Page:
The time Mike Ilitch killed Arena Football in Detroit

Pro football has a storied tradition in Detroit, with the Lions being one of the most fabled NFL teams, though having little to no success over the past 50 years.

Others might think of the Michigan Panthers of the USFL, who captured a title in their brief run in the Motor City.

But there was another, often forgotten franchise that has won just as many titles as the Lions, and all of them within the last 30 years.

I am of course talking about the Detroit Drive of the Arena Football League.

The Detroit Drive were one of the early members of the Arena Football League, being founded by pizza mogul, and then-Red Wings only owner Mike Ilitch in 1988.

The Arena Football League had just started in 1987, and with as popular as football was in Detroit, the Drive seemed like a natural fit for the league.

And it was.

The team was an instant success, playing its home games at Joe Louis Arena and averaging 14,244 (per ArenaFan.com) in the first year, going 9-3 in the regular and capturing Arena Bowl II over the Chicago Bruisers, 24-13, in what is still the lowest scoring Arena Bowl of all time.

The only “down” year for the Drive came in 1989, when the league threatened to shut down, but played a very abbreviated schedule, with the Drive going 3-1, but averaging only 8,445 fans for the year before capturing the title again with a 39-26 win over the Pittsburgh Gladiators in front of more than 12,000 fans at Joe Louis.

That’s right Red Wings fans, the first team to win a title at Joe Louis Arena was an Arena Football team. Hey, hey Hockeytown indeed.

And then the team, on the back of back-to-back titles took off in the city.

In 1990, the team brought in an average of 14,710 fans per game on the way to a 6-2 regular season, then walloped the Dallas Texans in Arena Bowl IV, 51-27 in front of 19,875 fans at Joe Louis.

By now the team was legendary. Three consecutive titles and a growing fan base that got even bigger for the 1991 season, when they pulled in an average of 16,606 fans per game on the way to a 9-1 regular season. But the Drive’s bid for a four-peat ended with a 48-42 loss to the Tampa Bay Storm in Arena Bowl V, played in front of 20,357 in Detroit.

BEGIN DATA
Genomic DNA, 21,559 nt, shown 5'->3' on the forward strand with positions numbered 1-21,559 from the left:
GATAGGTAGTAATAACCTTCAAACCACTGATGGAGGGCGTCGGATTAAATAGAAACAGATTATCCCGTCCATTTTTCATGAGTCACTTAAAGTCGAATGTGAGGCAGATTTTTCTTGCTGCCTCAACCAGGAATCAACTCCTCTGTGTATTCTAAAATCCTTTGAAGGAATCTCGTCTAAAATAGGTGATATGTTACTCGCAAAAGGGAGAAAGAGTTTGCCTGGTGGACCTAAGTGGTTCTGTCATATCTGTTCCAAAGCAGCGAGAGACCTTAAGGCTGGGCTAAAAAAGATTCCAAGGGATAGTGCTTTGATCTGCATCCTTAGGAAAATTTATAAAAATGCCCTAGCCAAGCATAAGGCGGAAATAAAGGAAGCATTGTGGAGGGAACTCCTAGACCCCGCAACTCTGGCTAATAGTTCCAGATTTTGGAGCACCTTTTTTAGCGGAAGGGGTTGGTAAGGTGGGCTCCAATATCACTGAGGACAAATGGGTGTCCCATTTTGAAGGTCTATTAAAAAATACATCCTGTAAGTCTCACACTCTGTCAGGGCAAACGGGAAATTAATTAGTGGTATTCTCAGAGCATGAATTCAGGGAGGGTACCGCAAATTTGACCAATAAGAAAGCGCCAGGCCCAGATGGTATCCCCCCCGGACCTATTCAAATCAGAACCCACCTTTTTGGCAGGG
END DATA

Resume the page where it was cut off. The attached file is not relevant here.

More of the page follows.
Attendance dipped in 1992, but was still among the best in the AFL, with 14,671 coming to the Drive’s five home games that year on the way to an 8-2 record. The Drive regained the title that season with a 56-38 on the road over the Orlando Predators. The fourth title in team history.

Despite the success of the team both on the field and at the gate, 1993 was to be the last season for the Drive in the Motor City, as Ilitch had purchased the Detroit Tigers prior to that season, and felt the Drive were keeping fans from going to Tigers games. It’s true.

From Crain’s Detroit in 2013:

The Drive played at Joe Louis Arena, and Ilitch sold the team in 1993 only after buying the Detroit Tigers the previous year for $85 million. Ilitch didn’t want the Drive siphoning fans away from the Tigers; the AFL and baseball share the same spring-summer schedule.

The Drive brought in 14,538 fans per game in that final season, going 11-1 in the regular season, but falling 51-31 to the Tampa Bay Storm in Arena Bowl VII, the final game in team history.

The team was then sold following the season and moved in 1994 to Massachusetts, where they played all of one season in front of little more than 7,000 fans per game before folding.

Amazingly, the franchise that was once the Drive made a return to Michigan, and not in Detroit.

Amway Corp.’s Dan DeVos purchased the rights to the Massachusetts Marauders in 1997, and moved the team to Grand Rapids where he named them the Grand Rapids Rampage in 1998. They went on to play 12 seasons in Grand Rapids, winning the Arena Bowl in 2001 before folding following the 2008 season.

The AFL eventually did return to Detroit in 2001, when Bill Davidson, then-owner of the Detroit Pistons, and Lions owner William Clay Ford Sr. founded the Detroit Fury, who played its home games at the Palace of Auburn Hills, about 45 minutes from Detroit.

The Fury never caught on, going 22-41 in four season, folding following the 2004 season and averaging about 8,100 fans per game, a far cry from the days where the Drive ruled the city.

But back to the Drive. It’s an amazing bit of Detroit history that the most successful football team in the state in the past 30 years is a long-forgotten Arena Football team that averaged 14,438 fans over its six-year history.

And even more bizarre is the fact that Mike Ilitch, a man with more money than anyone, killed off the team because he thought it took away from his newly purchased Detroit Tigers.

As odd as it is, the Drive and Tigers were connected by more than just Ilitch. In fact, the team was so successful that Ilitch took General Manager Gary Vitto and moved him to a front office role with the Detroit Tigers.

Despite basically kicking the team out because he thought it took away a few dollars from the Tigers, Ilitch, Vitto and head coach Tim Marcum are all members of the Arena Football League Hall of Fame.

It may have been only six years, but what a run it was. Six title game appearances, making the championship every year, and four titles overall.

That’s right, the four-time Arena Bowl champion Detroit Drive won as many titles in six years as the Lions and Tigers have in their entire existence, and have one more than the Pistons have in their history.

In fact, the four Drive titles is still the third most in AFL history despite the team not having played a game since 1993.

 

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